An alternative approach to deliver radioactive, fluorescent, or other agents to tumors for imaging and therapy is via a pretargeting strategy [8]. In this multistep approach, first a bispecific antibody (bsAb) is administered that specifically targets the tumor. Subsequently, a hapten, carrying a diagnostic or therapeutic load, is administered that binds to the bsAb. This hapten is a relatively small molecule with rapid renal clearance. Both high specificity and high tumor-to-background ratios may be achieved using this strategy, as it combines the specific targeting properties of antibodies with the favorable pharmacokinetics and clearance of small molecules [9,10,11,12,13,14].

The current study investigates the use of a tumor-specific multimodal pretargeting strategy. For this purpose, we apply the trivalent bispecific anti-CEA x anti-histamine-succinyl-glycine (HSG) antibody TF2 in combination with the multimodal di-HSG hapten-peptide RDC018, an IMP-288 derivative (Additional file 1: Figure S1). RDC018 contains both a fluorophore and a chelator for 111In labeling, thus enabling both radionuclide and fluorescence imaging, whereas IMP-288 only harbors a chelator and no fluorophore. Here, we evaluate the feasibility of this multimodal pretargeting approach in a colorectal cancer model of peritoneal metastasis.


Pretargeting molecules TF2 and RDC018

The bsAb TF2 contains two CEACAM5 and one HSG-binding sites [13] and was produced using the Dock-and-Lock method as described previously [15]. A schematic representation of the pretargeting agents is provided by Schoffelen et al. [13]. RDC018 is a peptide-hapten derived from IMP-288, a 1,4,7,10-tetraazacyclododecane-1,4,7,10-tetraacetic acid (DOTA)-conjugated d-Tyr-d-Lys-d-Glu-d-Lys tetrapeptide, in which both lysine residues are substituted with a HSG moiety via their ε-amino group (Additional file 1: Figure S1) [16]. In addition to the DOTA chelate for radiolabeling, RDC018 is C-terminally conjugated with the fluorescent DyLightTM 800 NHS ester. TF2 [15] and RDC018 were kind gifts from Immunomedics Inc.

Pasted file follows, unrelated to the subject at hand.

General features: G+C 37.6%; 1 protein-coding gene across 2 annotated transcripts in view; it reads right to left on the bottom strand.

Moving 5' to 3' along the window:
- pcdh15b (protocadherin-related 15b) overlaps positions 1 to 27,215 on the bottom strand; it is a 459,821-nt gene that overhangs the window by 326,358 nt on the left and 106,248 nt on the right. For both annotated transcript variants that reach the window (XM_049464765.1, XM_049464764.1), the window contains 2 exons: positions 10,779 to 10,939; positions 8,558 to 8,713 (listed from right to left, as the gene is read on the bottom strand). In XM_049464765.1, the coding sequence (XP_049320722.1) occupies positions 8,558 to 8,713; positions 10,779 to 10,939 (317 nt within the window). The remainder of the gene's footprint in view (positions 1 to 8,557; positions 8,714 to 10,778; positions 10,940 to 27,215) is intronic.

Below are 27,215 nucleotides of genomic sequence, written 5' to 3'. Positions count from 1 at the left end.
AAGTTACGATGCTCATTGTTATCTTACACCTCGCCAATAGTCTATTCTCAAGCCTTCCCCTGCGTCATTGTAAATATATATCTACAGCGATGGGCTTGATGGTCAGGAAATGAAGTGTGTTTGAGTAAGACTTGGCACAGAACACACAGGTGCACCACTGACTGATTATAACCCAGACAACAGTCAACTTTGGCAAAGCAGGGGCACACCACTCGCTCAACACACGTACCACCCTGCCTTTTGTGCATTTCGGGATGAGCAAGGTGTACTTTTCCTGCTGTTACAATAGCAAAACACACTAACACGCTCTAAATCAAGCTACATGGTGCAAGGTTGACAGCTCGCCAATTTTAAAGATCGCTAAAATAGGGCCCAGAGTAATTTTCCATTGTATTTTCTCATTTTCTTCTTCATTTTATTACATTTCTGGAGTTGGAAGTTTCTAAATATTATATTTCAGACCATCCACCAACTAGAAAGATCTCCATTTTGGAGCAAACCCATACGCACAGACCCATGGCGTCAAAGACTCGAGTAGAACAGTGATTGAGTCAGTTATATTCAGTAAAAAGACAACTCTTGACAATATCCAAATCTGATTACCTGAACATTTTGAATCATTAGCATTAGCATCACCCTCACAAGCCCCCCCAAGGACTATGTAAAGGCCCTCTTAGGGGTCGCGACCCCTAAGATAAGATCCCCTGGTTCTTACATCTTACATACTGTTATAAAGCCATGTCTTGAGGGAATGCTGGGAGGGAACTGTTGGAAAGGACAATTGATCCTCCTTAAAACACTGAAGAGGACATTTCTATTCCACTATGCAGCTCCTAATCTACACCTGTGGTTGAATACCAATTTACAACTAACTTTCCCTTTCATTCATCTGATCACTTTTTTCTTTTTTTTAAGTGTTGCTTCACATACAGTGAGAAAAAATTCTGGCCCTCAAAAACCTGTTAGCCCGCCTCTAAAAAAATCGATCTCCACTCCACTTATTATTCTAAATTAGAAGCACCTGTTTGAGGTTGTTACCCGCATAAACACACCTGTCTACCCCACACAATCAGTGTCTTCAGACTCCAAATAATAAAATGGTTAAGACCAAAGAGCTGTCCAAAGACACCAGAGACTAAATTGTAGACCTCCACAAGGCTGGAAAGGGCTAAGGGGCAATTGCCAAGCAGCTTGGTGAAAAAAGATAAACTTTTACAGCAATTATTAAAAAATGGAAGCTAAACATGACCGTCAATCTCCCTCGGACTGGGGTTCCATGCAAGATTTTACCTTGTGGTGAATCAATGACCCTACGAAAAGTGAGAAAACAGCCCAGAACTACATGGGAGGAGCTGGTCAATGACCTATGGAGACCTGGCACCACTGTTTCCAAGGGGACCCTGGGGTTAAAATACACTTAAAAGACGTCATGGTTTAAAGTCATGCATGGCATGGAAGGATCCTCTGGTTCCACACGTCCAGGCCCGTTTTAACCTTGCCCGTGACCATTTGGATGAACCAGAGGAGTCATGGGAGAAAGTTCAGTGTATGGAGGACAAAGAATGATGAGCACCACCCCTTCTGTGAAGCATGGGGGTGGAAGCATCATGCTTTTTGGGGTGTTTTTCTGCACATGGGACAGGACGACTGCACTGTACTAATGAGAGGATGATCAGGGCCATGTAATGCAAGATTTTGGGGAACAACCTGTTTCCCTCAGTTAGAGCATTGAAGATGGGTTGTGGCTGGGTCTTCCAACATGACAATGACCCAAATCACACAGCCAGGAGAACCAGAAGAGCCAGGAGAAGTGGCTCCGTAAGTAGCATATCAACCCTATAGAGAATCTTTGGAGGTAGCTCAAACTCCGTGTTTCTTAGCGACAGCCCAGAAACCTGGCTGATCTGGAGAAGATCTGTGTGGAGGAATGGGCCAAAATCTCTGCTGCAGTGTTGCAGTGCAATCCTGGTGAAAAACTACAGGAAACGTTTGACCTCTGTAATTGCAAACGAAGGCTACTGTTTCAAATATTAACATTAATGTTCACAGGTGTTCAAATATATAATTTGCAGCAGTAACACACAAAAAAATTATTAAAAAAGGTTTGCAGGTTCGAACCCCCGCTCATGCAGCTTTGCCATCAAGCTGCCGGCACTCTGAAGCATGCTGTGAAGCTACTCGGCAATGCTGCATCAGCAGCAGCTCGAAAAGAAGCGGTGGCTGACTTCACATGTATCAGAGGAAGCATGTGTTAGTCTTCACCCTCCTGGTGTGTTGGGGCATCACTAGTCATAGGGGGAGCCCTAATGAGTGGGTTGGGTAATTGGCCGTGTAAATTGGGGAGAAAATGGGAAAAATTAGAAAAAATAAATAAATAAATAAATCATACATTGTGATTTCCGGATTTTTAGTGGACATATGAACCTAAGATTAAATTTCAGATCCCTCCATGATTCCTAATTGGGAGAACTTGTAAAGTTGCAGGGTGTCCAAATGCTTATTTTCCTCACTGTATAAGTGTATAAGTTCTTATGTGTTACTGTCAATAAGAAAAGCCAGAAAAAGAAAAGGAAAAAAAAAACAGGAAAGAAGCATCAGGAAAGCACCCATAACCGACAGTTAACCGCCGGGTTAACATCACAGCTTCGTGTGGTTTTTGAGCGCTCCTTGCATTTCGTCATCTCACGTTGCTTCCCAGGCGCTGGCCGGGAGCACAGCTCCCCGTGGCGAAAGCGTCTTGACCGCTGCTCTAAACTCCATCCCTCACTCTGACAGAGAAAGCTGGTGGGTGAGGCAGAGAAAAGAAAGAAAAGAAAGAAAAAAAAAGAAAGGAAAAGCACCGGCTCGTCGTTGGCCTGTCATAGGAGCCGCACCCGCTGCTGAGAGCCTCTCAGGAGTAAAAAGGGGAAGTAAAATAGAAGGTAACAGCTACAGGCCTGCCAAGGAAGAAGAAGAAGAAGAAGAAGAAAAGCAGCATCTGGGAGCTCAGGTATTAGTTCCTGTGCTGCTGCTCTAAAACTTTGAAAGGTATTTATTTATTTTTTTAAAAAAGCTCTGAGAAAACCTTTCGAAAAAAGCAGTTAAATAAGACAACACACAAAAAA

All labeling procedures were performed under metal-free conditions. Briefly, [111In]InCl3 (Mallinckrodt Medical BV/Curium, Petten, the Netherlands) was added to IMP-288 or RDC018 in two volumes of 0.1 M 2-(N-morpholino)ethanesulfonic acid (MES), pH 5.5. After 20 min of incubation at 95 °C, 50 mM ethylenediaminetetraacetic acid (EDTA) was added to the labeling reaction to a final concentration of 1 mM EDTA to chelate unincorporated 111In. Lastly, Tween80 (Sigma-Aldrich, Saint Louis, MO, USA) was added to the labeling product in a final concentration of 0.01%. The labeling efficiency was determined by instant thin-layer chromatography on Varian silica gel strips (ITLC-SG; Agilent Technologies, Amstelveen, the Netherlands) using 0.1 mM ammonium acetate (NH4Ac) buffer with 0.1 M EDTA (pH 5.5) as the mobile phase. If labeling efficiency was below 95%, labeled products were purified using solid-phase extraction on an HLB cartridge (Waters Chromatography B.V., Etten-Leur, the Netherlands) with 100% EtOH as mobile phase. Final radiochemical purity was > 95% for all compounds.

The antibody hMN-14 was conjugated to IRDye800CW (fluorophore:antibody substitution ratio 1.4) and diethylenetriaminepentaacetic acid (DTPA) which was labeled with [111In]InCl3 at a specific activity of 0.78 MBq μg−1, as previously described [7].

Cell culture